IIT Delhi startup collaborates with Flag Foundation of India to develop advanced textile solution for national flag

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An IIT Delhi startup, SWATRIC, has collaborated with the Flag Foundation of India to develop an advanced textile solution for the national flag of the country. An MoU was recently signed between the FITT, IIT Delhi and the FFI to execute the associated research and development activities via the startup.

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SWATRIC, the startup by the researchers from the Institute’s Department of Textile and Fibre Engineering, is working to develop state-of-the-art technologies to help Indian domestic textile and garment industries in commercializing new and competitive categories of the smart and functional products.

Prof. Bipin Kumar, Textile and Fibre Engineering Dept., IIT Delhi & Mentor, SWATRIC said, “It is the need of the hour to help manufacturers with a proper standardization and core subject knowledge or skills on technical yarns and fabrics to improve quality of the flag fabric.”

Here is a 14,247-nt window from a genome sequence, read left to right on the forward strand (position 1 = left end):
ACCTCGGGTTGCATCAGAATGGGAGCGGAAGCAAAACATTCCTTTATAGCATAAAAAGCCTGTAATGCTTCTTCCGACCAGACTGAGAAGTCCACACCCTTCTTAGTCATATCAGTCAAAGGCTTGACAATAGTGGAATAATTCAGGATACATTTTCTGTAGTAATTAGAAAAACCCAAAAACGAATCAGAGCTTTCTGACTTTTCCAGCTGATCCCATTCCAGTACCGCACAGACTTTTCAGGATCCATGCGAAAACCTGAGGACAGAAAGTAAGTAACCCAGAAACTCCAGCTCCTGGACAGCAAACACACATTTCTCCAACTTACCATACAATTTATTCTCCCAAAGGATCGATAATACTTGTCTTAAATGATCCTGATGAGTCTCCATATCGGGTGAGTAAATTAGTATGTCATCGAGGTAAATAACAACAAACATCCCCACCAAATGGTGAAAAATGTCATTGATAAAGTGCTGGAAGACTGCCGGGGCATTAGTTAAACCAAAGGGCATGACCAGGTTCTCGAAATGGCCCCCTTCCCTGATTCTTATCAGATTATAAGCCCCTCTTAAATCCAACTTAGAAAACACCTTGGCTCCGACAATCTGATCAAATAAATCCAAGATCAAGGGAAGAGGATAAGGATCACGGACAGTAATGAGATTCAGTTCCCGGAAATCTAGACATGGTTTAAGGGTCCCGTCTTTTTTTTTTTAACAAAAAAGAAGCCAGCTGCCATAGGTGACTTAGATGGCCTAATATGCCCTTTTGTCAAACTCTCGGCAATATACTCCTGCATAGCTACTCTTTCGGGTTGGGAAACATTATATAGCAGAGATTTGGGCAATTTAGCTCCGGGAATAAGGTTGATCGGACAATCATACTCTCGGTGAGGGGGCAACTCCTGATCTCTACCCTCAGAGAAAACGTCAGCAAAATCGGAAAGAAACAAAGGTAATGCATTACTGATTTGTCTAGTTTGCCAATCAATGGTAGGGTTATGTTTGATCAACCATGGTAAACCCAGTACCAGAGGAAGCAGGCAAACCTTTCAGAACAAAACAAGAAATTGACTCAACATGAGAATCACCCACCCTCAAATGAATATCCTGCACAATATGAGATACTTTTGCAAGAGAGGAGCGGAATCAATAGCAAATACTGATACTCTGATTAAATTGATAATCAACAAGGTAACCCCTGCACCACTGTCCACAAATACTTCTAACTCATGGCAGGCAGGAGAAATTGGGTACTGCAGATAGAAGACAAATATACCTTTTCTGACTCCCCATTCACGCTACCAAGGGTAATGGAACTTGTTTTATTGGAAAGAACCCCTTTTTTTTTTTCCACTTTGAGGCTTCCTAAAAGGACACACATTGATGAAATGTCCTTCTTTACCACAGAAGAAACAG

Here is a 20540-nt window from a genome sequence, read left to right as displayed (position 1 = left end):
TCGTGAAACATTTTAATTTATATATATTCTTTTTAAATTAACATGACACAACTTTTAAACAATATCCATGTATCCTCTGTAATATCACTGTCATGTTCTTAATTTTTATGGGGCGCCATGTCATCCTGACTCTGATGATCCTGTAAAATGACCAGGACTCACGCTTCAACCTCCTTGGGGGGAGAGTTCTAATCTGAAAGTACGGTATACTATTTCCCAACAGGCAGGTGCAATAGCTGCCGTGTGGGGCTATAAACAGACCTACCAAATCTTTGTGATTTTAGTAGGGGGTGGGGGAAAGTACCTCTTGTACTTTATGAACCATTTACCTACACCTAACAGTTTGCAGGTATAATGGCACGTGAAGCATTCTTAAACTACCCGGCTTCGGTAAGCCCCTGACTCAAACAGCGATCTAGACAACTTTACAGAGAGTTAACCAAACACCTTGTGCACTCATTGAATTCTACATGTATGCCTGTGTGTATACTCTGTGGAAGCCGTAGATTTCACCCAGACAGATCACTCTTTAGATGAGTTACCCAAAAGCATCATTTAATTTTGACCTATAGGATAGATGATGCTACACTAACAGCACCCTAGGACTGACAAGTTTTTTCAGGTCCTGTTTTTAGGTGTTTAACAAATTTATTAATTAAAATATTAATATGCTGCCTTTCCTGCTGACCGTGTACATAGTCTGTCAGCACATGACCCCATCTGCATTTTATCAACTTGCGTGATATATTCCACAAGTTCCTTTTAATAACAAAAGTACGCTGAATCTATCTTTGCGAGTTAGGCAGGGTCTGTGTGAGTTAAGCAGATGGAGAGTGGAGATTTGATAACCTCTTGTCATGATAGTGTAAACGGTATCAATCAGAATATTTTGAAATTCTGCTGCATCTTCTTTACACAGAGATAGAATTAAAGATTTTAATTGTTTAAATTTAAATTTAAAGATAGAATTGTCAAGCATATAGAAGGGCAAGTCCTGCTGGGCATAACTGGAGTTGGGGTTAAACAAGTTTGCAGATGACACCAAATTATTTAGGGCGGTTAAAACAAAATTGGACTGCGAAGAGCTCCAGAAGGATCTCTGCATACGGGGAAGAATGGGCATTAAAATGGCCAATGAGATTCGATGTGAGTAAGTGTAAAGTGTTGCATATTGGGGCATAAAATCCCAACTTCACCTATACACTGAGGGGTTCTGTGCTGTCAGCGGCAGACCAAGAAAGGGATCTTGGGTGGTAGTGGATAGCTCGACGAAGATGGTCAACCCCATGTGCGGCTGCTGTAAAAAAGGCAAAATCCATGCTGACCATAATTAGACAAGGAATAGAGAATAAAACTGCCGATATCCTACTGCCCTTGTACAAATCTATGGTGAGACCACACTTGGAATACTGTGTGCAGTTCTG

The Flag Foundation of India is a non-governmental organisation, registered under the
society’s registration act of 1980. It has a primary vision to popularise the display of the
Tiranga (tricolor) by more and more Indians, with a great sense of pride.

Speaking of the MoU with IIT Delhi, Major General (retd.) Ashim Kohli, CEO, Flag
Foundation of India, said, “We have always been facing a challenge of obtaining good
quality flags. It is indeed a proud moment for us to work with IIT Delhi experts on developing appropriate technologies, which are relevant to the country’s pride.”

While hailing the collaboration between IIT Delhi researchers and the Flag Foundation of
India, Prof. V. Ramgopal Rao, Director, IIT Delhi said, “India has the potential to be the
global leader in technical textiles. The Department of Textile and Fibre Engineering at IIT
Delhi has been constantly working in the field of smart and functional textile projects,
actively supporting the National Technical Textiles Mission to empower Indian Textile sector
through ‘Make in India’ technologies for various applications ranging from geotextiles,
defence, sportswear, smart wearables, medical, composites, transport, protection,
packaging, etc.”

On 26 January 2002, Indian citizens were permitted to fly their national flag throughout the year. In a historic judgment on 23 January, 2004, the Supreme Court of India ruled that the right to fly the national flag freely, with respect and dignity, was a fundamental right. Given India’s diverse climatic and geographical conditions, designing and developing engineered fabric for the flag is a big challenge.

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